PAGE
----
Topological Low Dimensional Systems

Low dimensional conductors

Conductivity of general metals such as copper is isotropic. On the other hand, in some materials electrons move only in the two-dimensional plane or the one-dimensional line. Such materials are called low dimensional conductors. Charge density waves (CDWs) or spin density waves (SDWs) exhibit in the low dimensional conductors. They accompany with macroscopic coherence like superconductivity and sometimes compete or coexist superconductivity. Therefore, various coherence states such as CDW, SDW, and superconductivity can be controlled by the dimensionality. The low dimensional conductors are interesting stage for various quantum interference effects. The typical low dimensional conductors are MX2, MX3 and organic conductors. Our group explores grand states by controlling dimensionality, and aims to observe quantum interference effects using nano-meter-size fabrication technique and topological crystals.

MX2, MX3

Chemical reactions of transition metal (M=NbATaATi) and chalcogen (X=SASeATe) in some conditions produce transition metal dichalcogenides (MX2) of molar ratio 1:2 and transition metal trichalcogenides (MX3) of ratio 1:3. These materials attract us because they shows diverse grand state due to the difference in combination of M and X and configuration of atoms.
Figure 1 shows the crystal structure of MX3. An Atom of transition metal (blue sphere) and three chalcogen atoms (red spheres) are accumulated alternately. Due to the structure, this crystal shows one-dimensional crystal growing and conductivity.
On the other hand, crystal structure of MX2 is a sandwich structure of triangle lattice of atoms of transition metal and chalcogen (figure 2). These materials have the layered structures like graphite and shows strong two-dimensionality.

Figure 1. Crystal structure of MX3.The atoms are accumulated as M-X-M-X... along the b-axis.

Figure 2. Crystal structure of MX2. X atoms surround M atoms on the triangle
lattice in the ab plain, and the layers are accumulated along the c-axis.

Our group has been succeeded in synthesizing of closed MX3 crystals, namely topological crystals the first in the world (figure 3). Furthermore, we discovered nanotubes of MX2 crystals (figure 4). Do habitants (electrons) in the closed (no-edge) world the ones in the usual world with edges behave differently? How do the ones in the nonorientable Moebius strip behave? We investigated at the viewpoint of topology.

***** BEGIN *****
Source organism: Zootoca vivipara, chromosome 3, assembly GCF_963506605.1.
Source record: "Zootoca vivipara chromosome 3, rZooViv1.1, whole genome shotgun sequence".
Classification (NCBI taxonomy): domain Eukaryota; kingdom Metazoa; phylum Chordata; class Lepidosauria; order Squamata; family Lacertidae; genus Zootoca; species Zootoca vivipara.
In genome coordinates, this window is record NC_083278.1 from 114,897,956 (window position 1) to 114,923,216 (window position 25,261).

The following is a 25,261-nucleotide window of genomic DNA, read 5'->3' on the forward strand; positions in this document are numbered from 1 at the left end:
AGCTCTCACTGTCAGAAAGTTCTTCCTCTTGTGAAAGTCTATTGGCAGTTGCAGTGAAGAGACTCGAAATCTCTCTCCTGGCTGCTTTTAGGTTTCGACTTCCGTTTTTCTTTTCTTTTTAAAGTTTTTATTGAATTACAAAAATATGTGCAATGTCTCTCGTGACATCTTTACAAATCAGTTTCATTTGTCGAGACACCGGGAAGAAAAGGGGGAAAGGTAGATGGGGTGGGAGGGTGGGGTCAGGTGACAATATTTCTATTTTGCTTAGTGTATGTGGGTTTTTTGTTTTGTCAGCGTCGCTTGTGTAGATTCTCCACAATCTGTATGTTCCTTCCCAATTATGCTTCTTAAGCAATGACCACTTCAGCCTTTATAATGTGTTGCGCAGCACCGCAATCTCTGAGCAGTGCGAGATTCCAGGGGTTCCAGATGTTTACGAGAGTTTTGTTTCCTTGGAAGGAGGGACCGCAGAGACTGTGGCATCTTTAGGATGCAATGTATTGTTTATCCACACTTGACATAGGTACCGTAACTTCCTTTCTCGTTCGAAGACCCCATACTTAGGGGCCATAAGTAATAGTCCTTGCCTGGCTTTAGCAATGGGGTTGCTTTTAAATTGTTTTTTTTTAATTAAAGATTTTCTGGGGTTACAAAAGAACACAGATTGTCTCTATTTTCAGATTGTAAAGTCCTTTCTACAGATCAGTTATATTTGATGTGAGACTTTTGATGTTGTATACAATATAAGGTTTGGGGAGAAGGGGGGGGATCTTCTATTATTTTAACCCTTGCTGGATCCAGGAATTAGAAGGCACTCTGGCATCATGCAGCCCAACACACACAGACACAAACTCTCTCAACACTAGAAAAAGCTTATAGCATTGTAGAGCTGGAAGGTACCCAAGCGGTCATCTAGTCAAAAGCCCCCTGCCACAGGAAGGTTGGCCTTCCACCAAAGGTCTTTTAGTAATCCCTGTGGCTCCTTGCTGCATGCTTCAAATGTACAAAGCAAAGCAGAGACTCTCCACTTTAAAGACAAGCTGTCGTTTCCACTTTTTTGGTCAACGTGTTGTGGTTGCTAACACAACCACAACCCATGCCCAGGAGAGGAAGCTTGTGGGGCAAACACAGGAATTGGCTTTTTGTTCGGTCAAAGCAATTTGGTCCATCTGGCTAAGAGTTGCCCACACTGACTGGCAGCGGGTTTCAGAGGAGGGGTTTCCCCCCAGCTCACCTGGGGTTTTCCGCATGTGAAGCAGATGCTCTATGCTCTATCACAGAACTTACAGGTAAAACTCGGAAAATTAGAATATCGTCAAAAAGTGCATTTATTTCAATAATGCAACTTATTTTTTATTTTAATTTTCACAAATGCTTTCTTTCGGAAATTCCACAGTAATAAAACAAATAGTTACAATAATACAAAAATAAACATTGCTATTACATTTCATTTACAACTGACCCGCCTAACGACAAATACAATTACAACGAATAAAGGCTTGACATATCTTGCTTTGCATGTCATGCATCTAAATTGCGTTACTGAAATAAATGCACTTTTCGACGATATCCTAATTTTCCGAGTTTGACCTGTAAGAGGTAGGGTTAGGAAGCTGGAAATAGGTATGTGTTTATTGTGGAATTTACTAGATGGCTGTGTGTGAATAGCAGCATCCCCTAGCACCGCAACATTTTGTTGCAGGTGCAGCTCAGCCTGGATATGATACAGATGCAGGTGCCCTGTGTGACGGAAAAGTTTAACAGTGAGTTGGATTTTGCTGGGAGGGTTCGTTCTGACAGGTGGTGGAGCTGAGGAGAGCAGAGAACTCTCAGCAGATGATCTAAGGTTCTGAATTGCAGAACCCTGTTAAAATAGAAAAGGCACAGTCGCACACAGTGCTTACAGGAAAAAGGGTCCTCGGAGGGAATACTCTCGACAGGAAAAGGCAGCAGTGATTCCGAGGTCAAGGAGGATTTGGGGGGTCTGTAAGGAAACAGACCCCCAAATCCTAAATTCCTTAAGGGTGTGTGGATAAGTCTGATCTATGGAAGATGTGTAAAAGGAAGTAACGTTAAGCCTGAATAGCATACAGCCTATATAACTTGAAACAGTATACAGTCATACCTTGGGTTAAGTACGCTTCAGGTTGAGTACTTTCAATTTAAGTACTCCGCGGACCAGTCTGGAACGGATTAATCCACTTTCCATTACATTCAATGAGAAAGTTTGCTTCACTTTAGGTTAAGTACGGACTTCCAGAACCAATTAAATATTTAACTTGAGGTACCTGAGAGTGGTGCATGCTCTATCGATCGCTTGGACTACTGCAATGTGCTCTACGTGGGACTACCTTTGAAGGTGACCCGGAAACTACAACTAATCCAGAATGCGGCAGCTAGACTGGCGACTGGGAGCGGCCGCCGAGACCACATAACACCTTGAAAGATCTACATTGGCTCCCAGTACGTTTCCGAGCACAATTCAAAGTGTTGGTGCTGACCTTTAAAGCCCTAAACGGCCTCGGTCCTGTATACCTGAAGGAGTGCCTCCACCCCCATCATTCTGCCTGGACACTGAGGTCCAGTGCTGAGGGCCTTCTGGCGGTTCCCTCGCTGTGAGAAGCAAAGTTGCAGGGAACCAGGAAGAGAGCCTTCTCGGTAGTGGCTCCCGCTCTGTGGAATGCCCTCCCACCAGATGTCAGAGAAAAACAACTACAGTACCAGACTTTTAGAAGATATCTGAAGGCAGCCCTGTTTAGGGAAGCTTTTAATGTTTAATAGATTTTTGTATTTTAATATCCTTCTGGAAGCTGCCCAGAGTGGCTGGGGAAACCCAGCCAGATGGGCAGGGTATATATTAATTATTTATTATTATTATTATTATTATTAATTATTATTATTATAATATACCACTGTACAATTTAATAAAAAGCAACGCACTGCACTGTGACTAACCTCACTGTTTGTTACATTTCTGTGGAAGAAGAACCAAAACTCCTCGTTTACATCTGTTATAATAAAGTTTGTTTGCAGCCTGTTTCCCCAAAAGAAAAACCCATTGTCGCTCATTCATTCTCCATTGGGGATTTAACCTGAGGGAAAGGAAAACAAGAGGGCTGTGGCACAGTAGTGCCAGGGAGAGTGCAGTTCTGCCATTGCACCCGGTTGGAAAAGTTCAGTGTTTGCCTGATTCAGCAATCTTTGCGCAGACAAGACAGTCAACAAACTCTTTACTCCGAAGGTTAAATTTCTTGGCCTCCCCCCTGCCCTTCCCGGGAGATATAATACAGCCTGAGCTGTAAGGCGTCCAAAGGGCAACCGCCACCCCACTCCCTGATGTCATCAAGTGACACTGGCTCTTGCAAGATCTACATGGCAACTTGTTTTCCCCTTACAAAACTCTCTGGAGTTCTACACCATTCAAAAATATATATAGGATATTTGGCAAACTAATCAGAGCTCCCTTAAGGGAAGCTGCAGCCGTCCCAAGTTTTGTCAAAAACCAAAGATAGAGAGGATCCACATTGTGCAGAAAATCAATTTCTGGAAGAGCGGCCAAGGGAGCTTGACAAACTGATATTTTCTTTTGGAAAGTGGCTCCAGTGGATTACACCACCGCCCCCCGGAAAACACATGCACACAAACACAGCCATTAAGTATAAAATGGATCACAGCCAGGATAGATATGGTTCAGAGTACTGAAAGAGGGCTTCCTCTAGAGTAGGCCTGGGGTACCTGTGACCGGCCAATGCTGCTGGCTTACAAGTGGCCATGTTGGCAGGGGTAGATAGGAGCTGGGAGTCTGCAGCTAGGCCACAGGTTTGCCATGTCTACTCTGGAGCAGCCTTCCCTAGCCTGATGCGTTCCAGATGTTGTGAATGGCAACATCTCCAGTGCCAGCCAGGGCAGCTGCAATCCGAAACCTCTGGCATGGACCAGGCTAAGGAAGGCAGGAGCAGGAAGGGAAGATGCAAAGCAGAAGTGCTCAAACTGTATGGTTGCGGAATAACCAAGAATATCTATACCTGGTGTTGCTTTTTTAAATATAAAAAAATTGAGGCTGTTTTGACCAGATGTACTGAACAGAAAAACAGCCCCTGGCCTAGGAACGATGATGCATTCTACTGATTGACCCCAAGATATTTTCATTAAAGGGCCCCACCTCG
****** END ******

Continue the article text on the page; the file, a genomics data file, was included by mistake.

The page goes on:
One of the aim of our research is observation of quantum interference effect (Aharonov-Bohm effect).

Figure 3. Topological crystals. Ring, figure-of-eight, and Moebius strip

Figure 4. SEM image and TEM diffraction pattern of MX2nanotubes.
C60(Green sphere) template produces MX2 nanotubes.

Organic Conductors

Organic conductors are charge transfer salts, of which composition between organic donor molecule and monovalent anion is 2:1. Typical donor molecules are TMTSF, and BEDT-TTF. p electrons beyond on the molecules contribute conduction. The donor molecules seems complex composition. However the conduction mainly depends on the overlap of p electrons and does not depend on kind of donor molecules well. Since career density is very low due to the size of unit cell, which is hundred times of that simple substances, screening of Coulomb repulsive force between the conductive electrons becomes ineffective. Therefore, SDW develops easier via on-site Coulomb interaction. Moreover, it has been clearly that the superconductivity in the organic conductors is new type superconductivity, namely anisotropic superconductivity, that is different from the ordinary BCS superconductivity.

Figure 5. Crystal structure of organic conductor (BEDT-TTF)2Cu[N(CN)2]Br